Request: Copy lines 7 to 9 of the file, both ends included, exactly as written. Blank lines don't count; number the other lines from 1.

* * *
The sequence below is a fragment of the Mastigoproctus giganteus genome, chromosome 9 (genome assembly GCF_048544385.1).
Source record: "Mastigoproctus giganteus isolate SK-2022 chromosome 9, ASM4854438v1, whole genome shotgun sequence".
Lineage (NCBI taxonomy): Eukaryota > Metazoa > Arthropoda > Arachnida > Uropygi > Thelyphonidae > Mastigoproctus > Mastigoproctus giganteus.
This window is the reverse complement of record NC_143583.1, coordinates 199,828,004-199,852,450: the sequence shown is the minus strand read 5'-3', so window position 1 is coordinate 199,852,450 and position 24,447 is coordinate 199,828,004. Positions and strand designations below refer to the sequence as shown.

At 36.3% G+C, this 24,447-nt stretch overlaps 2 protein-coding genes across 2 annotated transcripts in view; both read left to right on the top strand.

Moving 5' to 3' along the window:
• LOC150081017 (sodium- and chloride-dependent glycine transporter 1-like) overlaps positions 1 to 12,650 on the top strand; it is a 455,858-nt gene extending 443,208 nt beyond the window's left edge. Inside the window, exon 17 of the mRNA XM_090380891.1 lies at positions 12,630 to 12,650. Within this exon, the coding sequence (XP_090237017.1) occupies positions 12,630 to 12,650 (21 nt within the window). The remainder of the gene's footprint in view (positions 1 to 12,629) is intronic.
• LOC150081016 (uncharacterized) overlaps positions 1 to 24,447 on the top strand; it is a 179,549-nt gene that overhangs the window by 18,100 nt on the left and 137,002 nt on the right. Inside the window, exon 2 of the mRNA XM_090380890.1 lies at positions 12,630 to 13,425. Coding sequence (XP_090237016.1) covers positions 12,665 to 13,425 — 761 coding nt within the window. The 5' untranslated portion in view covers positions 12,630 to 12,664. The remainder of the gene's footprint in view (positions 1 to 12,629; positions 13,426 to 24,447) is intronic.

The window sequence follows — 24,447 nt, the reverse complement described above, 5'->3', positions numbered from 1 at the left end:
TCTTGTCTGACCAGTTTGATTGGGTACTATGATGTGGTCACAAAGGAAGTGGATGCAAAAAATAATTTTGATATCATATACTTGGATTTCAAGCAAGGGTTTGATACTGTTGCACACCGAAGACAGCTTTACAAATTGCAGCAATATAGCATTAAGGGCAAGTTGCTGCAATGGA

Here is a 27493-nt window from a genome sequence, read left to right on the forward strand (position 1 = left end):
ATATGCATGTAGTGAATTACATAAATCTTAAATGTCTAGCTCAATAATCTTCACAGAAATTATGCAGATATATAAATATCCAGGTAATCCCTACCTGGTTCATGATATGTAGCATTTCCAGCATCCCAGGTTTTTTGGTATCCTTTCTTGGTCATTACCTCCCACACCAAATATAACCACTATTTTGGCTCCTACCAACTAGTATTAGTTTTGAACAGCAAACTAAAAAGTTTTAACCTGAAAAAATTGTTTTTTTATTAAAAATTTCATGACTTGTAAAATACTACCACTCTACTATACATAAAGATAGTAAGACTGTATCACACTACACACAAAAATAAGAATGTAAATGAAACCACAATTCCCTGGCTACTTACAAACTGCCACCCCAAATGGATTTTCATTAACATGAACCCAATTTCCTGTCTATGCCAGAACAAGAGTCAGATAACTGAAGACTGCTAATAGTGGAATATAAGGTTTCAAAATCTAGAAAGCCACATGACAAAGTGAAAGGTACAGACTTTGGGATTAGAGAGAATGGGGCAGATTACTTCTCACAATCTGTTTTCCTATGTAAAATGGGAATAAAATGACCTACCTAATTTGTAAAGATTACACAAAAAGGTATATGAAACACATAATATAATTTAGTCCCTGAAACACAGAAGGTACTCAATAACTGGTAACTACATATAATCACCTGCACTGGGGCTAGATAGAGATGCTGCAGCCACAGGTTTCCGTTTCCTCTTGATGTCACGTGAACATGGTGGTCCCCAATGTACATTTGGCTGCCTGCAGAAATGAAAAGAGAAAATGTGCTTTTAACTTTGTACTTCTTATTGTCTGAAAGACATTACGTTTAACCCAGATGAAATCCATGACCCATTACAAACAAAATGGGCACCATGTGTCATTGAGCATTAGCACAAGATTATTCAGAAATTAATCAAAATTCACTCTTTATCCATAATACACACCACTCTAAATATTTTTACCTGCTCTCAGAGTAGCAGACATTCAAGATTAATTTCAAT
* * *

• LOC150081017 (sodium- and chloride-dependent glycine transporter 1-like) overlaps positions 1 to 12,650 on the top strand; it is a 455,858-nt gene extending 443,208 nt beyond the window's left edge. Inside the window, exon 17 of the mRNA XM_090380891.1 lies at positions 12,630 to 12,650. Within this exon, the coding sequence (XP_090237017.1) occupies positions 12,630 to 12,650 (21 nt within the window). The remainder of the gene's footprint in view (positions 1 to 12,629) is intronic.
• LOC150081016 (uncharacterized) overlaps positions 1 to 24,447 on the top strand; it is a 179,549-nt gene that overhangs the window by 18,100 nt on the left and 137,002 nt on the right. Inside the window, exon 2 of the mRNA XM_090380890.1 lies at positions 12,630 to 13,425. Coding sequence (XP_090237016.1) covers positions 12,665 to 13,425 — 761 coding nt within the window. The 5' untranslated portion in view covers positions 12,630 to 12,664. The remainder of the gene's footprint in view (positions 1 to 12,629; positions 13,426 to 24,447) is intronic.

The window sequence follows — 24,447 nt, the reverse complement described above, 5'->3', positions numbered from 1 at the left end: